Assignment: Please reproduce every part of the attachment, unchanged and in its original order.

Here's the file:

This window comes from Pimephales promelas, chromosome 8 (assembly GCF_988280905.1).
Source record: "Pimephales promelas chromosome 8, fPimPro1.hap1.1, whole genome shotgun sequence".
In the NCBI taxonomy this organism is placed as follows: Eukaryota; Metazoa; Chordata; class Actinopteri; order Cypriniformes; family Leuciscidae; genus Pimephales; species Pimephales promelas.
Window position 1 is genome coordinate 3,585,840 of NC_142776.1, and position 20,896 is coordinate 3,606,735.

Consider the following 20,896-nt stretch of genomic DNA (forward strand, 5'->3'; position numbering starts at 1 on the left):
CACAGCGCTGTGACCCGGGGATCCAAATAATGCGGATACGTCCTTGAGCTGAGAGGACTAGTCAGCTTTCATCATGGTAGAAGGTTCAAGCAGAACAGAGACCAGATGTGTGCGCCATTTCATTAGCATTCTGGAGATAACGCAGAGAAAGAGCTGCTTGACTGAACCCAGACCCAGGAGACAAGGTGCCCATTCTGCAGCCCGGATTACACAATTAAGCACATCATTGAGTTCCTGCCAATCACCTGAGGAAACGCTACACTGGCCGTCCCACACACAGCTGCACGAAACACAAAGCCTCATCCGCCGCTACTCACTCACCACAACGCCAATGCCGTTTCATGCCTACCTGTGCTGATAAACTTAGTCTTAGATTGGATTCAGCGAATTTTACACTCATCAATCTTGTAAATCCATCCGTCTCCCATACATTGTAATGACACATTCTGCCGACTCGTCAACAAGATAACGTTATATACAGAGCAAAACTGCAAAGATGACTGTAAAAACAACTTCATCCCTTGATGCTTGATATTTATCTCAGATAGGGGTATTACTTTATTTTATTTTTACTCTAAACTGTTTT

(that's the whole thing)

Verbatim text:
This window comes from Pimephales promelas, chromosome 8 (assembly GCF_988280905.1).
Source record: "Pimephales promelas chromosome 8, fPimPro1.hap1.1, whole genome shotgun sequence".
In the NCBI taxonomy this organism is placed as follows: Eukaryota; Metazoa; Chordata; class Actinopteri; order Cypriniformes; family Leuciscidae; genus Pimephales; species Pimephales promelas.
Window position 1 is genome coordinate 3,585,840 of NC_142776.1, and position 20,896 is coordinate 3,606,735.

Consider the following 20,896-nt stretch of genomic DNA (forward strand, 5'->3'; position numbering starts at 1 on the left):
CACAGCGCTGTGACCCGGGGATCCAAATAATGCGGATACGTCCTTGAGCTGAGAGGACTAGTCAGCTTTCATCATGGTAGAAGGTTCAAGCAGAACAGAGACCAGATGTGTGCGCCATTTCATTAGCATTCTGGAGATAACGCAGAGAAAGAGCTGCTTGACTGAACCCAGACCCAGGAGACAAGGTGCCCATTCTGCAGCCCGGATTACACAATTAAGCACATCATTGAGTTCCTGCCAATCACCTGAGGAAACGCTACACTGGCCGTCCCACACACAGCTGCACGAAACACAAAGCCTCATCCGCCGCTACTCACTCACCACAACGCCAATGCCGTTTCATGCCTACCTGTGCTGATAAACTTAGTCTTAGATTGGATTCAGCGAATTTTACACTCATCAATCTTGTAAATCCATCCGTCTCCCATACATTGTAATGACACATTCTGCCGACTCGTCAACAAGATAACGTTATATACAGAGCAAAACTGCAAAGATGACTGTAAAAACAACTTCATCCCTTGATGCTTGATATTTATCTCAGATAGGGGTATTACTTTATTTTATTTTTACTCTAAACTGTTTT